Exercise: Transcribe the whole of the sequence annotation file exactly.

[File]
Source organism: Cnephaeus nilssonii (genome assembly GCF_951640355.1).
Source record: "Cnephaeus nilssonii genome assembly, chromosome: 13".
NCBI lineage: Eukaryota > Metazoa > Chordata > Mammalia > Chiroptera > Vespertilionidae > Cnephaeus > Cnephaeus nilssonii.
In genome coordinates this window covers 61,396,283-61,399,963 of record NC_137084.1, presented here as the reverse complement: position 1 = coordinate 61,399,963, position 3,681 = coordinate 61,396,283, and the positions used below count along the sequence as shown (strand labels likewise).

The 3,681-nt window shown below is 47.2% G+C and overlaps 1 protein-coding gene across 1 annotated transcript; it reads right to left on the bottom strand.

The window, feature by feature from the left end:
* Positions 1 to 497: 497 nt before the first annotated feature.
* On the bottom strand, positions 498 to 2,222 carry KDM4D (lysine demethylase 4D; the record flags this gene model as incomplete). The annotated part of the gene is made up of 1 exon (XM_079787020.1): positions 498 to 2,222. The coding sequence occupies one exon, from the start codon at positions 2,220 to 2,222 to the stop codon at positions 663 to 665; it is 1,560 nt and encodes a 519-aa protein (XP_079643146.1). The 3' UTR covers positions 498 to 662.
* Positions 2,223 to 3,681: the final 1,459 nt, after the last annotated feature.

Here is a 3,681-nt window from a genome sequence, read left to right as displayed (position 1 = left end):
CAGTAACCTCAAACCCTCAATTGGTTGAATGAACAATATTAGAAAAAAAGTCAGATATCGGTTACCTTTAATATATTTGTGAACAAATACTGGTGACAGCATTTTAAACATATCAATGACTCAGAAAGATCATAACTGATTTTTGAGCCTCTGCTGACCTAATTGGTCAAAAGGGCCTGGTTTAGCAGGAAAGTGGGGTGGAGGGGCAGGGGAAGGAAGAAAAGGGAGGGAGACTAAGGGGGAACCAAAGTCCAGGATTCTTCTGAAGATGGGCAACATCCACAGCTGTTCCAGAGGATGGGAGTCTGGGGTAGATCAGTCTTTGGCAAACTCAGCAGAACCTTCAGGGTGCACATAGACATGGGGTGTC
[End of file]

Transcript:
Source organism: Cnephaeus nilssonii (genome assembly GCF_951640355.1).
Source record: "Cnephaeus nilssonii genome assembly, chromosome: 13".
NCBI lineage: Eukaryota > Metazoa > Chordata > Mammalia > Chiroptera > Vespertilionidae > Cnephaeus > Cnephaeus nilssonii.
In genome coordinates this window covers 61,396,283-61,399,963 of record NC_137084.1, presented here as the reverse complement: position 1 = coordinate 61,399,963, position 3,681 = coordinate 61,396,283, and the positions used below count along the sequence as shown (strand labels likewise).

The 3,681-nt window shown below is 47.2% G+C and overlaps 1 protein-coding gene across 1 annotated transcript; it reads right to left on the bottom strand.

The window, feature by feature from the left end:
* Positions 1 to 497: 497 nt before the first annotated feature.
* On the bottom strand, positions 498 to 2,222 carry KDM4D (lysine demethylase 4D; the record flags this gene model as incomplete). The annotated part of the gene is made up of 1 exon (XM_079787020.1): positions 498 to 2,222. The coding sequence occupies one exon, from the start codon at positions 2,220 to 2,222 to the stop codon at positions 663 to 665; it is 1,560 nt and encodes a 519-aa protein (XP_079643146.1). The 3' UTR covers positions 498 to 662.
* Positions 2,223 to 3,681: the final 1,459 nt, after the last annotated feature.

Here is a 3,681-nt window from a genome sequence, read left to right as displayed (position 1 = left end):
CAGTAACCTCAAACCCTCAATTGGTTGAATGAACAATATTAGAAAAAAAGTCAGATATCGGTTACCTTTAATATATTTGTGAACAAATACTGGTGACAGCATTTTAAACATATCAATGACTCAGAAAGATCATAACTGATTTTTGAGCCTCTGCTGACCTAATTGGTCAAAAGGGCCTGGTTTAGCAGGAAAGTGGGGTGGAGGGGCAGGGGAAGGAAGAAAAGGGAGGGAGACTAAGGGGGAACCAAAGTCCAGGATTCTTCTGAAGATGGGCAACATCCACAGCTGTTCCAGAGGATGGGAGTCTGGGGTAGATCAGTCTTTGGCAAACTCAGCAGAACCTTCAGGGTGCACATAGACATGGGGTGTC